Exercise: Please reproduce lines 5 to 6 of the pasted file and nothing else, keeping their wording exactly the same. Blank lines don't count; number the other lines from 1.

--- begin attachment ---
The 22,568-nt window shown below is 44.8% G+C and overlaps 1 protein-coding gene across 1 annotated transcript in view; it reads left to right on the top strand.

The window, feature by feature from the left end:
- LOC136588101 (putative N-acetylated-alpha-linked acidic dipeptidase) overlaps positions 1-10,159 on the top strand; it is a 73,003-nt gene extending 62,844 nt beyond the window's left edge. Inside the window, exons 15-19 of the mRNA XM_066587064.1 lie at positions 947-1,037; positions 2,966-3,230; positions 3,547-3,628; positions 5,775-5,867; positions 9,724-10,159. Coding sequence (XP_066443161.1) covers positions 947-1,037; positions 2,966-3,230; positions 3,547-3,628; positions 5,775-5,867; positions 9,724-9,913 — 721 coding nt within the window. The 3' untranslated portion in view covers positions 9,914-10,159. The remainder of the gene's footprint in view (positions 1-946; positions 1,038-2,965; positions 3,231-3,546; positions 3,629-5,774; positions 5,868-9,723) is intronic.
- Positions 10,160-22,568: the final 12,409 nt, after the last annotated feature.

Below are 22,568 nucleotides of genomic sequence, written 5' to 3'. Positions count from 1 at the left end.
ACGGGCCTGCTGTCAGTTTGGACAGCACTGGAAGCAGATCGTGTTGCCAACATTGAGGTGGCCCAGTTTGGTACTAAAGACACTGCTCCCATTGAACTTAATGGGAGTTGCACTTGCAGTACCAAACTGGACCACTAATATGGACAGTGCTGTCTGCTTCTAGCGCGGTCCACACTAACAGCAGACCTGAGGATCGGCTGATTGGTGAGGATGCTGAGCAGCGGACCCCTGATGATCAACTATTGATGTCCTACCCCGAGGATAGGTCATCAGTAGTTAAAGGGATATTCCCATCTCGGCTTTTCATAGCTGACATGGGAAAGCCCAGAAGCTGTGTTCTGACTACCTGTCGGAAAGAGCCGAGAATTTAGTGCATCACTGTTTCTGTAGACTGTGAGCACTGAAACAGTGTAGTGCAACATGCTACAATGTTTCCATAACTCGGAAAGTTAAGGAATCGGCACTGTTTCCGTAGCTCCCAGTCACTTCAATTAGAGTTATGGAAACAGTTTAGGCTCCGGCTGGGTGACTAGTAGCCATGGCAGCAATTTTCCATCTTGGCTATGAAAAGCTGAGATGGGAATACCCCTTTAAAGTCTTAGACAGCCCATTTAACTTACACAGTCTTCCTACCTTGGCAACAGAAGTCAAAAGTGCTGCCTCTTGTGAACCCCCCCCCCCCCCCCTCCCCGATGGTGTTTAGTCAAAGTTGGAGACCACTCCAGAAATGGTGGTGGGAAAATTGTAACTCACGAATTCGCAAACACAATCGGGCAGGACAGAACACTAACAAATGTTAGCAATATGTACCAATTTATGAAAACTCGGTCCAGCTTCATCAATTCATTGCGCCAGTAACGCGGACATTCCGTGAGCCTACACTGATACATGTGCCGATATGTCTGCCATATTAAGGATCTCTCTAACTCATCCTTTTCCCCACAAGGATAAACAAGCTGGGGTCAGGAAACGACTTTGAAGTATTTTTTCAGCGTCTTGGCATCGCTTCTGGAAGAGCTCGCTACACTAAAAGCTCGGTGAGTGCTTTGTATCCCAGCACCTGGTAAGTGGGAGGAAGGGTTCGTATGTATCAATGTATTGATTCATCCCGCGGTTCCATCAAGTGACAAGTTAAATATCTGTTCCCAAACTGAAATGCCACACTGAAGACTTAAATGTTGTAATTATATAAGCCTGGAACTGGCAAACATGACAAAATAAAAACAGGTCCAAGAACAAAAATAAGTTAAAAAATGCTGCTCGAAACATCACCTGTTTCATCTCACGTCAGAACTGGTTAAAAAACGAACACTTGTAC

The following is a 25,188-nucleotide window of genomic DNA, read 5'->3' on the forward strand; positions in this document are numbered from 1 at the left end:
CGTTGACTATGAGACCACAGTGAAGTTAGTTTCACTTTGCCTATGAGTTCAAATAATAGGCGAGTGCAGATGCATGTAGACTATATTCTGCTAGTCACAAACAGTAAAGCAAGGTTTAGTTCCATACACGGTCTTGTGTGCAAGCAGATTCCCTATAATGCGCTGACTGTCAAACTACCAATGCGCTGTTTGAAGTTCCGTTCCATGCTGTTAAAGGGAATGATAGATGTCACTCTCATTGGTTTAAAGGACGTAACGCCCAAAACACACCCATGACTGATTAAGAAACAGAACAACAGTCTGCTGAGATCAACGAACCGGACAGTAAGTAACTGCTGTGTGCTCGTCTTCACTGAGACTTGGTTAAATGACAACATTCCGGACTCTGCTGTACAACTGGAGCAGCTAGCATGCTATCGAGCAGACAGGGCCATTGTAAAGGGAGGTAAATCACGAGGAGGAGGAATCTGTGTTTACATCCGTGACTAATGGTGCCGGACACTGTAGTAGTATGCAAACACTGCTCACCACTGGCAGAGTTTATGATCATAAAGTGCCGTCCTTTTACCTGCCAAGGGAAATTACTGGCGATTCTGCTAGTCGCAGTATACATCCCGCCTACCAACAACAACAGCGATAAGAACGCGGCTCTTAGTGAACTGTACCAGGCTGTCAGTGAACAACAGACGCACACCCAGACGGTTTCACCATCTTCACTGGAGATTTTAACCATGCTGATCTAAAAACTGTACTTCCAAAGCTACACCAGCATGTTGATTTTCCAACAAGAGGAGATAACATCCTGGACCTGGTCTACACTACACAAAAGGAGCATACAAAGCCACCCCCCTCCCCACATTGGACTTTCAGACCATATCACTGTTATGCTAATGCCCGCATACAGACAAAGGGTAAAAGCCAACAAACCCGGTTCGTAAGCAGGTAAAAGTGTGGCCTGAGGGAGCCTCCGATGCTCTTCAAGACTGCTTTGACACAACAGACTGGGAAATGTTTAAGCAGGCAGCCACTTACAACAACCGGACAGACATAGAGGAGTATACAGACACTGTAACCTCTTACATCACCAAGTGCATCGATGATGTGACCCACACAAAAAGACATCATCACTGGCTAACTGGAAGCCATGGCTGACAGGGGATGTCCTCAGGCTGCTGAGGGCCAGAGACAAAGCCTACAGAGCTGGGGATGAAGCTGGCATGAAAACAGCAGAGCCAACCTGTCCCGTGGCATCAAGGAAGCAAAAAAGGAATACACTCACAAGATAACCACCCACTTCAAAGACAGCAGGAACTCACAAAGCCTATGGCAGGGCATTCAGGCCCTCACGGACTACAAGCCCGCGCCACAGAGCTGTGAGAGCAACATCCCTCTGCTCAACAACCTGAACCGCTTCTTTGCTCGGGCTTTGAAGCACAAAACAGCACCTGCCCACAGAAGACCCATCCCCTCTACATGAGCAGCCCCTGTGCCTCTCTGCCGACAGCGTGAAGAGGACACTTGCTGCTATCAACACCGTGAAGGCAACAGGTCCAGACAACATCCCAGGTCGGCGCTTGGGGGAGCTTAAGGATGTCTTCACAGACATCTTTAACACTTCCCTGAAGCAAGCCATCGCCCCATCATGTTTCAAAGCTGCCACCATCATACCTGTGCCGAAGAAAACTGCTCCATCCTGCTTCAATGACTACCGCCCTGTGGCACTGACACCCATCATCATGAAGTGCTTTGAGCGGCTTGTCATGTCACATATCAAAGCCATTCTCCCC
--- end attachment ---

Below are 22,568 nucleotides of genomic sequence, written 5' to 3'. Positions count from 1 at the left end.
ACGGGCCTGCTGTCAGTTTGGACAGCACTGGAAGCAGATCGTGTTGCCAACATTGAGGTGGCCCAGTTTGGTACTAAAGACACTGCTCCCATTGAACTTAATGGGAGTTGCACTTGCAGTACCAAACTGGACCACTAATATGGACAGTGCTGTCTGCTTCTAGCGCGGTCCACACTAACAGCAGACCTGAGGATCGGCTGATTGGTGAGGATGCTGAGCAGCGGACCCCTGATGATCAACTATTGATGTCCTACCCCGAGGATAGGTCATCAGTAGTTAAAGGGATATTCCCATCTCGGCTTTTCATAGCTGACATGGGAAAGCCCAGAAGCTGTGTTCTGACTACCTGTCGGAAAGAGCCGAGAATTTAGTGCATCACTGTTTCTGTAGACTGTGAGCACTGAAACAGTGTAGTGCAACATGCTACAATGTTTCCATAACTCGGAAAGTTAAGGAATCGGCACTGTTTCCGTAGCTCCCAGTCACTTCAATTAGAGTTATGGAAACAGTTTAGGCTCCGGCTGGGTGACTAGTAGCCATGGCAGCAATTTTCCATCTTGGCTATGAAAAGCTGAGATGGGAATACCCCTTTAAAGTCTTAGACAGCCCATTTAACTTACACAGTCTTCCTACCTTGGCAACAGAAGTCAAAAGTGCTGCCTCTTGTGAACCCCCCCCCCCCCCCCTCCCCGATGGTGTTTAGTCAAAGTTGGAGACCACTCCAGAAATGGTGGTGGGAAAATTGTAACTCACGAATTCGCAAACACAATCGGGCAGGACAGAACACTAACAAATGTTAGCAATATGTACCAATTTATGAAAACTCGGTCCAGCTTCATCAATTCATTGCGCCAGTAACGCGGACATTCCGTGAGCCTACACTGATACATGTGCCGATATGTCTGCCATATTAAGGATCTCTCTAACTCATCCTTTTCCCCACAAGGATAAACAAGCTGGGGTCAGGAAACGACTTTGAAGTATTTTTTCAGCGTCTTGGCATCGCTTCTGGAAGAGCTCGCTACACTAAAAGCTCGGTGAGTGCTTTGTATCCCAGCACCTGGTAAGTGGGAGGAAGGGTTCGTATGTATCAATGTATTGATTCATCCCGCGGTTCCATCAAGTGACAAGTTAAATATCTGTTCCCAAACTGAAATGCCACACTGAAGACTTAAATGTTGTAATTATATAAGCCTGGAACTGGCAAACATGACAAAATAAAAACAGGTCCAAGAACAAAAATAAGTTAAAAAATGCTGCTCGAAACATCACCTGTTTCATCTCACGTCAGAACTGGTTAAAAAACGAACACTTGTAC